IRS Offices Slowly Shutting Down Due to the Coronavirus

IRS Offices Slowly Shutting Down Due to the Coronavirus

in covid-19 tax relief, IRS Info
IRS Offices Slowly Shutting Down Due to the Coronavirus

The spread of the novel coronavirus, COVID-19, has shut down so much of America. President Donald Trump has issued an emergency declaration due to the coronavirus outbreak, and governors in many states have issued stay-at-home orders and ordered non-essential business to close. Many businesses across the United States have adjusted their operations due to the novel coronavirus pandemic. And according to a recent notice posted on the Internal Revenue Service website, the IRS is joining these businesses as they shut down some IRS call centers and a number of IRS services.

The Coronavirus Pandemic and Temporary IRS Closures

The notice on the IRS website states, “In response to the national emergency and to protect our employees, America’s taxpayers, communities and our partners, the IRS has temporarily closed all Taxpayer Assistance Centers and discontinued face-to-face service throughout the country until further notice. The IRS is continuing to process federal tax returns, issue refunds, and help taxpayers to the greatest extent possible.” The IRS echoed this sentiment in a tweet they posted on March 25, 2020, and added that, “nearly every tax issue can now be resolved online.”

So, according to this notice, the IRS will still be processing federal income tax returns and issuing refunds, but many IRS services are currently closed, including a variety of taxpayer assistance services. Since posting this initial notice the IRS has confirmed that the following taxpayer assistance services are currently shut down due to staff limitations: Taxpayer Assistance Centers (TACs), the Practitioner Priority Service (PPS) line, the e-Services Help Desk line, the e-Services FIRE help desk, and the e-Services AIR system help desk. The IRS advises that taxpayers who need IRS assistance with a tax issue consult the resources at

In addition to suspending these assistance services, the IRS has confirmed that they’ve shut down a number of other services. Acceptance of new Income Verification Express Services (IVES) requests is temporarily suspended, most IRS Volunteer Income Tax Assistance (VITA) program sites are closed, in-person Social Security offices are closed, and all AARP Foundation Tax-Aide services are closed.

The suspension of these federal government services is troublesome for taxpayers who have tax issues and need assistance from the IRS. However, there is a silver lining for some in the IRS closures: many tax collection and enforcement actions are also affected. IRS audits are currently on hold and the IRS is offering relief for some types of collection. For example, IRS Installment Agreement payments can be voluntarily suspended and levies may be postponed.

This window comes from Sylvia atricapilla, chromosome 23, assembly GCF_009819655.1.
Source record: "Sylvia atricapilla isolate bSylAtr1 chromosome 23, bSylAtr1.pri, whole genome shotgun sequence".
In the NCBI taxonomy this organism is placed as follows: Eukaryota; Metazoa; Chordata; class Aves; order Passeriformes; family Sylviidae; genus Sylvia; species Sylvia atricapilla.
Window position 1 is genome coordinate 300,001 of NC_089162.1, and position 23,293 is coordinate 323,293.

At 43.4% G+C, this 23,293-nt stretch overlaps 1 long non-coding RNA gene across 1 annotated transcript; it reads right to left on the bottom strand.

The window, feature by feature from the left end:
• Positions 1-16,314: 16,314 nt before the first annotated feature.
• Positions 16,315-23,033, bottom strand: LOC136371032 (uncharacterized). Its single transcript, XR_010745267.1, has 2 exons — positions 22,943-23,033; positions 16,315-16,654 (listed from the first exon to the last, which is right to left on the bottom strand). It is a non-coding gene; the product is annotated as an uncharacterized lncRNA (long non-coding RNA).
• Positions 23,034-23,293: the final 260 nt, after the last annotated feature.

Coronavirus Stimulus Checks and IRS Operations

If you’re wondering whether these IRS closures will affect your CARES Act stimulus check from the Treasury Department, know that it does not seem like they will. The official IRS website currently says that the IRS will start sending economic impact payments to most Americans in April through information they have on file (such as banking information for direct deposit and mailing addresses for paper checks). Their website also says that they will be setting up a portal for taxpayers to share their direct deposit information for their stimulus checks.

The IRS has stated that they will be sharing more details about economic impact payments as soon as they are available, but they have also stated that they are not answering any questions about coronavirus stimulus checks or the stimulus package at this time. The IRS has advised taxpayers to follow them on social media for the most up-to-date information regarding stimulus payments. The IRS has also been advising taxpayers to be mindful of tax scams at this time. The IRS has explicitly stated that they will not be calling or emailing anyone to ask for their bank account information, their direct deposit information, their Social Security number, or any other information potentially related to stimulus checks. So be aware that anyone who calls or emails you requesting this information is not the IRS.

Final Thoughts

While the sweeping closures at the IRS will likely make this year’s extended tax filing season more challenging, it’s important to remember that this situation is temporary. Eventually, things will go back to normal and taxpayers will be able to access the normal IRS services. In the meantime, you can stay informed on the current IRS changes by visiting their regularly updated Coronavirus Tax Relief page.